One of the big factors in today's rollover was the downgrade to J.P. Morgan by UBS Warburg. The banks are another leading group that can signal a change in market direction and today's comments from UBS highlighted issues with capital markets and corporate credit quality. The credit issues have continued to make their way into the news occasionally over the past few months and until the economy improves, they are likely here to stay. UBS also said the stock now discounts stock now discounts a healthier economy and improved market conditions for 2003. Morgan Stanley also got in on the action, cutting its 2003 profit forecasts from $2.42 to $2.20 per share, citing higher credit costs and lower revenue.
Apparently not even "cheap" vacation destination point Las Vegas has been able to hold up in the face of a sinking economy. Mandalay Bay Group (MBG) warned that fourth quarter earnings would miss expectations after the bell last night. The company said it would earn only half of analysts expectations ($0.10 v. $0.20) after " Softer-than-expected results on the Las Vegas Strip over the holidays, and a low win percentage on table games." That was a major change from what the company's CFO had said in early December, which was that the holiday appeared as though it would be solid. This was the first casino to warn, but a number of hotel owners have said that the fourth quarter of 2002 was barely an improvement over 2001 and much worse than expected. It didn't take MGM long to join the parade, with its own warning this morning. The casino operator reduced its fourth quarter outlook, as well, citing a weak economy and its impact on high-end domestic customers.
General Motors is making more pension news again. After under- funding problems in the billions, now the company will apparently reduce its expected rate of return for the plan from the 10% it has been using since 1993. This could cut further into the company's bottom line and may signal a similar move by other firms facing similar issues. With 60% of its pension fund invested in stocks, a lower predicted rate of return might not only lead to more funding problems to make up the difference, but also a shift in the fund out of stocks and into other assets. If we begin to see pension funds looking to put their money elsewhere, that would weigh even more heavily on equities and could end up as a self-fulfilling bearish prophecy.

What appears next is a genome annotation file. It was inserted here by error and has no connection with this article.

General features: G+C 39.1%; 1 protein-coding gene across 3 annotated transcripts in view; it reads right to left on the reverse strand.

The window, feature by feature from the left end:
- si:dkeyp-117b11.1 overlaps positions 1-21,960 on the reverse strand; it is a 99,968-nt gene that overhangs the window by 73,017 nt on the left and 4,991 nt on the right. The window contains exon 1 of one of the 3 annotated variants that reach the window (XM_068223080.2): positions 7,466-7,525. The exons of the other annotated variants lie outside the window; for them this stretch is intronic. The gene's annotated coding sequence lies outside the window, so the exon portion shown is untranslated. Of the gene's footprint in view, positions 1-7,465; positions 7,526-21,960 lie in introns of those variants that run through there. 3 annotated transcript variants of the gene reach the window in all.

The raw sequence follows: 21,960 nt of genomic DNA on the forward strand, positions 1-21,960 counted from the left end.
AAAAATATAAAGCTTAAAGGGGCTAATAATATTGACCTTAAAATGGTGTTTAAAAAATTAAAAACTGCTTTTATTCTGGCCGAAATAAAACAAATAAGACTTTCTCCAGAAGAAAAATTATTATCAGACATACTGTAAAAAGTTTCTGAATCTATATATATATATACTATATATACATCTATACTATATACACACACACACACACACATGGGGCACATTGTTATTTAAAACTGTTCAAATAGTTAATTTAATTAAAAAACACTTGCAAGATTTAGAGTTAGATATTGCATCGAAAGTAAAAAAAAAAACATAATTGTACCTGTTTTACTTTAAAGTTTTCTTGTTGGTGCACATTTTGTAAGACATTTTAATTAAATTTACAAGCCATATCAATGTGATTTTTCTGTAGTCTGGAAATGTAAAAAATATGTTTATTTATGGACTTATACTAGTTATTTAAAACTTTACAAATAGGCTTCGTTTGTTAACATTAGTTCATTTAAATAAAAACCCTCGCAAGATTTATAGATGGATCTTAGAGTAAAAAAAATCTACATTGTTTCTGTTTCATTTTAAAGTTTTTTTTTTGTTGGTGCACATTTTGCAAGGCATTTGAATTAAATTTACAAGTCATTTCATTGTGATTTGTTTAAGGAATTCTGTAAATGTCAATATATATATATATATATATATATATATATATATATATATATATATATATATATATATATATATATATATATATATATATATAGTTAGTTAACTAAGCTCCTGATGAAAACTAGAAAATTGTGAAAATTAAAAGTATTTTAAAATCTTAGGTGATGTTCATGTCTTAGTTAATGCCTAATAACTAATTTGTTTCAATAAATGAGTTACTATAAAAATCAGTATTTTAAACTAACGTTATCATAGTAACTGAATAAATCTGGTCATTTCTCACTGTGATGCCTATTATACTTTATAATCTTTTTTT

The telecoms also headed lower today, following a UBS downgrade of regional baby bells (Verizon, BellSouth, SBC). The reduction in rating went from a "hold" to a "reduce," saying fundamentals remain weak and do not justify current price levels. It also said that consensus earnings estimates for 2003 were too high and that the FCC's Triennial Review will not return as favorable an outcome as recent media reports suggest. Those stocks lost 4-5%, reversing much of the gains of the last few days.
With the Dow, OEX and SPX rolling over into what could be a head and shoulders formation, traders should watch the support levels highlighted above for a break in the trend of higher highs and higher lows. There may be some bounce after today's sell-off and if it fails significantly below that right shoulder, then we can cautiously begin playing the short side. So far this year we are 50/50 on H&S predictions and should keep that in mind when jumping in.